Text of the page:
“People are more concerned with longevity and sustainability in items now,” says Beck Simon, a photographic stylist for interior and lifestyle shoots who’s become something of an expert on quality furniture.
Simon says although aesthetics have always been top of mind for the majority of purchases, sustainability is now a key criteria. Avoiding the furniture equivalent of fast fashion is crucial – and saves money in the long run. “If you buy well, you should only need to do it once or twice in your life,” says Simon.
With longevity and customisation in mind, we asked Simon to share four different types of furniture to build your living space around.
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A versatile sofa
A sectional sofa that allows customisation to suit your surroundings is a great place to start says Simon. “Because it’s modular, it suits a large cross-section of different spaces, whether it be a home or an apartment,” says Simon. She says something like the Kato Sofa is ideal, as it allows multiple seats, chaise and fabric selections. “[Because] everything is customisable, it’s quite versatile.”
A statement armchair
Most buyers go with neutral colours for their sofas. Simon says the introduction of an individual armchair is a good way to pop some colour into your space. “You can make it a statement in selecting a bolder colour or fabric,” says the stylist. “Something modern and simple would suit most interiors, [but with] the luxury of fabric selection you can customise it to your preference.”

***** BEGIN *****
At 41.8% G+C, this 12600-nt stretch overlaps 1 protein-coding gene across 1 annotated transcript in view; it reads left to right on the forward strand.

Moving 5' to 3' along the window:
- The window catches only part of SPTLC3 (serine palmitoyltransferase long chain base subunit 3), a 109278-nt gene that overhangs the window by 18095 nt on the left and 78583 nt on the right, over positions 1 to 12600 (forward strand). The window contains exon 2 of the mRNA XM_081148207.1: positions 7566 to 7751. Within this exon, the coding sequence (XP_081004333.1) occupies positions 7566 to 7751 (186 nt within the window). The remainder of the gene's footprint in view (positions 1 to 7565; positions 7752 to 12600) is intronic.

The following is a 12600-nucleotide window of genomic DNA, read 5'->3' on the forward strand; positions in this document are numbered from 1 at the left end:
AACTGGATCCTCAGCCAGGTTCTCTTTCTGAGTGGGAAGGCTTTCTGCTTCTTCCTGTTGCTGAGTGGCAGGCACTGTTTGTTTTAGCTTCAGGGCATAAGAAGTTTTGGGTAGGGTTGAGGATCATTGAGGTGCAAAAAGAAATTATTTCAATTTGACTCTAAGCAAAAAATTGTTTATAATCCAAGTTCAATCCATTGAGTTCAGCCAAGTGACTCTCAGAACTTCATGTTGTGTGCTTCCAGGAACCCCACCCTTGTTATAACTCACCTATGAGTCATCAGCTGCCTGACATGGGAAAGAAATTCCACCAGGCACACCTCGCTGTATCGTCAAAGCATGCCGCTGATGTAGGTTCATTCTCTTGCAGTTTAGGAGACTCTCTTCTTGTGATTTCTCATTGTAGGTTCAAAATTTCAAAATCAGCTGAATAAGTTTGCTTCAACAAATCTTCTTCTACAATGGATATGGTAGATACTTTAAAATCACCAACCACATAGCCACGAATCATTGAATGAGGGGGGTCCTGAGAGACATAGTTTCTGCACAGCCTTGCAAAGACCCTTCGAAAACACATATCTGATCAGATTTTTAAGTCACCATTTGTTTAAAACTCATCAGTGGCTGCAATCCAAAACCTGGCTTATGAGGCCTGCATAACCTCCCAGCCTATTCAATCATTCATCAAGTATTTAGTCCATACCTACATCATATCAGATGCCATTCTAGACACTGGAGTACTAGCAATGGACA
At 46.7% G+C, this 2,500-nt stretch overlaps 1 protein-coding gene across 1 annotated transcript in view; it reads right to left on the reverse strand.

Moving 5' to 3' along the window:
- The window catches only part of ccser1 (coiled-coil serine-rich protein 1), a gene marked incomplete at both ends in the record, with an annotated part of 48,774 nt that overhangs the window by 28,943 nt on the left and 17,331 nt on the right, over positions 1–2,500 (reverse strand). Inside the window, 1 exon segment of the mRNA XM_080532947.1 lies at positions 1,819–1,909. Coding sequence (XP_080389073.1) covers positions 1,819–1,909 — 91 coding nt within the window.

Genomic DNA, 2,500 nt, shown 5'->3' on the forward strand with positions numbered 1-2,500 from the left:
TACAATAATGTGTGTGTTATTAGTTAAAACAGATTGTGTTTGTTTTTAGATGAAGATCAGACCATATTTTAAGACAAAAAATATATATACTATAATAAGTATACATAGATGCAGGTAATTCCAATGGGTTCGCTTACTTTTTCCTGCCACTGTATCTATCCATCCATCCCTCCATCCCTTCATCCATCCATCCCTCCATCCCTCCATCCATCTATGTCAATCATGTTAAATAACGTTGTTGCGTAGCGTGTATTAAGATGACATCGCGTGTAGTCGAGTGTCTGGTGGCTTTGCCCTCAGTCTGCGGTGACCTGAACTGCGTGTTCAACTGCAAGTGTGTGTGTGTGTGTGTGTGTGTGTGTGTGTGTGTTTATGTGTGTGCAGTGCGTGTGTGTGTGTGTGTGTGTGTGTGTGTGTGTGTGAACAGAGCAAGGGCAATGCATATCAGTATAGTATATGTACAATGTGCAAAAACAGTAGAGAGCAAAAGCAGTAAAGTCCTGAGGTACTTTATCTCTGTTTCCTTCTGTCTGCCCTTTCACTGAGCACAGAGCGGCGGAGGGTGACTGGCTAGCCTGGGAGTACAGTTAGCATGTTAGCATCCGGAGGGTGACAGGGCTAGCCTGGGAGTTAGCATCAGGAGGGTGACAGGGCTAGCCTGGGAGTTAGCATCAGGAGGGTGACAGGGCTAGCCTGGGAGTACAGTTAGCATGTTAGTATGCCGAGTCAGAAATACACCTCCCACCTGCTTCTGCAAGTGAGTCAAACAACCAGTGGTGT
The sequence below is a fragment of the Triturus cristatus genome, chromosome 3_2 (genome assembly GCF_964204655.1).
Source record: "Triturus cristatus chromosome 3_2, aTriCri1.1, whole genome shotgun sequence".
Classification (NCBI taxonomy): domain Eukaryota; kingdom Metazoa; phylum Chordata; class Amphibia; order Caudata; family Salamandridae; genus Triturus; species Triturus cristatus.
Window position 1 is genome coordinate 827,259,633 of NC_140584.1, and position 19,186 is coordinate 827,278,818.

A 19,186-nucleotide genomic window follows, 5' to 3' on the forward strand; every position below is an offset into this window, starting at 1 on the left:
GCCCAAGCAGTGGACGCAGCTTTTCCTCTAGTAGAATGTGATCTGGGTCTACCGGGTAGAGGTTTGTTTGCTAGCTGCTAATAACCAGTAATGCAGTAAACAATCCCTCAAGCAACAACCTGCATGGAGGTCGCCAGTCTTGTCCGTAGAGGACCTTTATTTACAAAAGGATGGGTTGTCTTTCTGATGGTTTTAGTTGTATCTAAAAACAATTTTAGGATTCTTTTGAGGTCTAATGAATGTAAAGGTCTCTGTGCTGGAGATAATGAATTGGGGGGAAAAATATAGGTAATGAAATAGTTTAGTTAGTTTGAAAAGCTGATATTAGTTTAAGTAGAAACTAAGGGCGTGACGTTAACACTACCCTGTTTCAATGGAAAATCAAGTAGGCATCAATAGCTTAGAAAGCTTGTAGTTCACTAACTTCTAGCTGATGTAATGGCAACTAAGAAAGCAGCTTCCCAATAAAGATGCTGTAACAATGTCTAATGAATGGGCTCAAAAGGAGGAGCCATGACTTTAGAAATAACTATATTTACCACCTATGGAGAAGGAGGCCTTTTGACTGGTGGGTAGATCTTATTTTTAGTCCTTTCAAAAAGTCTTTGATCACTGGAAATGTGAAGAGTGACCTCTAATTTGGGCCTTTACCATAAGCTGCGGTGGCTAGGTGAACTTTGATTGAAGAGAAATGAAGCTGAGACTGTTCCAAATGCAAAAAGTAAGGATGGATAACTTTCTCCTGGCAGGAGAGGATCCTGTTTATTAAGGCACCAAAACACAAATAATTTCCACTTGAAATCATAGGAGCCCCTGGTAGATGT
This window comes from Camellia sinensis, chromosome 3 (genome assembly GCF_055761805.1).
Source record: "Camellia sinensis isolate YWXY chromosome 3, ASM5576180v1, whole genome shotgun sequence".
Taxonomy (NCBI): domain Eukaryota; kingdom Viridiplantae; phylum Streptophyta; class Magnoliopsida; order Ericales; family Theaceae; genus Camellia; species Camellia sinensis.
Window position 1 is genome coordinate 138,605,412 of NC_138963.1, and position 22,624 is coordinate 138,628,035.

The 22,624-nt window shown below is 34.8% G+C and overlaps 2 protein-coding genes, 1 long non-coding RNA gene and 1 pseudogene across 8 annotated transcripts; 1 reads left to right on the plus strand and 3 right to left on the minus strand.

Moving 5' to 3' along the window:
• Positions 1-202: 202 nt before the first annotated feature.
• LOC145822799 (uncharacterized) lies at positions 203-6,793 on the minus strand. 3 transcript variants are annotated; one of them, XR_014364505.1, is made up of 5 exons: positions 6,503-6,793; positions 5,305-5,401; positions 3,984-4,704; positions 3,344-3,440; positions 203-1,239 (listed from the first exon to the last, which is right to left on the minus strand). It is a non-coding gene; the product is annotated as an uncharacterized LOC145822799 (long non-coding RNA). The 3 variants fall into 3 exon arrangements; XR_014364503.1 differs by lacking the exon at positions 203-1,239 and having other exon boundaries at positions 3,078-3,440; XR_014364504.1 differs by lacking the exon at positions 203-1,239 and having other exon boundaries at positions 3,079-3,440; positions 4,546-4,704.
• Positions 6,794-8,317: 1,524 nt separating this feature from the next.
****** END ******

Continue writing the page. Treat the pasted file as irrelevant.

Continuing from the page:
Light, moveable tables
With the ability to be both coffee tables and side tables, occasional tables offer a simple but effective way to switch up the feel of a room. Something like a rounded, minimalistic table like the Apero makes an elegant counterpoint to the right angles of a room and sofa. “They’re glass and have very sleek, clean lines,” says Simon. “I like them because they’re light and very easy to move around in a space.”
How many of us judge the look of a bar or restaurant simply by the strength of its mood lighting? The same effect applies in the home, where clever placement and soft bulbs can alter a mood significantly. “Lighting will always be a consideration for me in a living space, to create a soft, ambient light,” says Simon. She says the sophistication of a feature piece like the Pallino table lamp further adds to the vibe, becoming both a way to inspire atmosphere as well as conversation.
As the saying goes, rugs can really tie a room together. Operating as both a visual centre of gravity and a subtle demarcation of a room, rugs can subtly alter an atmosphere, even if much of the time it’s subconscious. “The role of a rug within a living space is really important,” says Simon says. “I would recommend a neutral, textured rug to anchor a space. It’s also a great way to divide spaces in a large room.”
This article is produced by Broadsheet in partnership with King.